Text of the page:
CPAP equipment has a lot of different parts, which all require different cleaning regimens. Some of them need to be cleaned on a daily basis while others require weekly/monthly cleaning. In order to provide you with a comprehensive and easy-to-follow cleaning guide, we’ll separate all components into different categories based on the recommended cleaning frequency.
These components need to be cleaned every single day for optimal functioning and health protection:
- Mask and cushion – Clean your CPAP mask and potential cushioning only with warm water and mild soap. You can use Ivory, Dove (unscented) or even baby shampoo. Rinse the mask and cushion and let them air-dry.
- Tubing – Remove the CPAP tubing from your CPAP machine and mask before cleaning. Use the same materials and cleaning steps as with the mask and cushion.
- Humidifier – Empty your humidifier before cleaning and let it air-dry. Change the water. Always use distilled water to avoid the build-up of mineral deposits.
The components that require weekly cleaning include:
- Non-disposable (gray/black) filters – Simply remove these filters, clean them with warm soapy water, rinse, allow to air-dry, and reinstall.
- Headgear – Identical cleaning procedure.
- Machine – The machine itself should only be wiped with a soft, damp cloth.
- Humidifier – Although you should change the water in the humidifier every single day, you should also rinse it with white vinegar once a week to prevent mold growth. Rinse only with distilled or sterile water.
This part doesn’t include any cleaning per se. Namely, you should replace the disposable filters (white or white and blue) every month. Never wash these filters and place them back in the machine. They are designed to be discarded after a while since their filtration breaks down with use, causing them to lose effectiveness.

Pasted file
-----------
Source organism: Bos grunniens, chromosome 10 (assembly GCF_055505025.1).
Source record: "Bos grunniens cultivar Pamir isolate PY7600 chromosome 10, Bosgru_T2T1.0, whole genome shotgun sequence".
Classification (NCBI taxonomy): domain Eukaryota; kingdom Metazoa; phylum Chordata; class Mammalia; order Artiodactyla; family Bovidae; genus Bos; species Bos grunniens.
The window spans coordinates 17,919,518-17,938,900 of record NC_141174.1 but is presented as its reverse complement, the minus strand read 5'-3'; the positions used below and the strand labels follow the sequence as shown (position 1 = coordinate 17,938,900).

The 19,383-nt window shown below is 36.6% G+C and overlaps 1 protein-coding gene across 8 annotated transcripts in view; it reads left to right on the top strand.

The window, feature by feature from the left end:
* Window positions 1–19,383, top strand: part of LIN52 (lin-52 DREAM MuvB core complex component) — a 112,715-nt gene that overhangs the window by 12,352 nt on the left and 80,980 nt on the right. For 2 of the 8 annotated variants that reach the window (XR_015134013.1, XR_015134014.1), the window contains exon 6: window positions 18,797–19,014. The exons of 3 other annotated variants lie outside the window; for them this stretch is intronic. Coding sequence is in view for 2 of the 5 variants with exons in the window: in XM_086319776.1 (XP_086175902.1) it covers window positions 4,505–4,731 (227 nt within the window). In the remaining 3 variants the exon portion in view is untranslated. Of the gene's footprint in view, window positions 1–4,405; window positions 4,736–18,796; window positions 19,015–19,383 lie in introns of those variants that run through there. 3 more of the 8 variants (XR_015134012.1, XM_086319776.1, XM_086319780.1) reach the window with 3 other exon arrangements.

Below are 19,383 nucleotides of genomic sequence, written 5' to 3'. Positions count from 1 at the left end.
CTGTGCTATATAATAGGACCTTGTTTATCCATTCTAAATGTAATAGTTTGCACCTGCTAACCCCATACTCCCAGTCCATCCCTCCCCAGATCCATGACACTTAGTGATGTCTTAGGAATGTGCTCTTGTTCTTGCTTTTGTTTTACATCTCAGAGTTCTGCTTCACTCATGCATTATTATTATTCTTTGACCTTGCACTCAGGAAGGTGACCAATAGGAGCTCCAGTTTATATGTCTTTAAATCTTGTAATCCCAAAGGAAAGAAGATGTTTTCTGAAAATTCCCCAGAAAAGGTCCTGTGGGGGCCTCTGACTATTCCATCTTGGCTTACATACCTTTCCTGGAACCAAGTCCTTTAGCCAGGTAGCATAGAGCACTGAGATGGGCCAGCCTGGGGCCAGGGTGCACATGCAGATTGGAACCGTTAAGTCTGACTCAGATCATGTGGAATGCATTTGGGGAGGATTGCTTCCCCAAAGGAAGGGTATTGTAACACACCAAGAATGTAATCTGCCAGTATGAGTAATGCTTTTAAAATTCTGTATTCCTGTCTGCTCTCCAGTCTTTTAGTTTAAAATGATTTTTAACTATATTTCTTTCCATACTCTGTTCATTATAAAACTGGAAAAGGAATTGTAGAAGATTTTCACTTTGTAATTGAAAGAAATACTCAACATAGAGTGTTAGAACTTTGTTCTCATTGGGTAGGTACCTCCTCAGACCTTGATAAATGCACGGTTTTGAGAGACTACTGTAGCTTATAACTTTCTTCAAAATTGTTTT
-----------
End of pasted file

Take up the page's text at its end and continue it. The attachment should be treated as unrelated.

If you don’t wash your non-disposable filters or change the disposable filters regularly, the dirt build-up will cause the machine to overcompensate for the reduced airflow. This extra work will cause the operating temperature of the unit to rise significantly, which increases its possibility of failure.
Additional Tips To Keep Your CPAP Equipment Clean
We hope we painted a pretty good picture of how important it is to keep your CPAP equipment clean. Whatever might be growing inside it, you will be breathing it, so here are some additional tips and recommendations:
- If you’ve been sick recently, you should clean your equipment more often.
- Different manufacturers recommend different cleaning procedures, so make sure to follow the instructions of your equipment provider to the letter.
- Avoid using any cleaning solutions and perfumes that can irritate your lungs and make you sick.
- Never clean your equipment in a washing machine or dishwasher to avoid potential damage.
Sleep apnea is a very serious condition, but we can lessen its impact or even cure it completely with dedicated therapy solutions. CPAP therapy carries a minimal amount of risk – unless you fail to keep your equipment as clean as possible. This doesn’t mean you have to spend absurd amounts of money on highly advertised sanitizers and cleaners. Simply follow the instructions provided in this guide to ensure long-term health and optimal benefits from your prescribed therapy.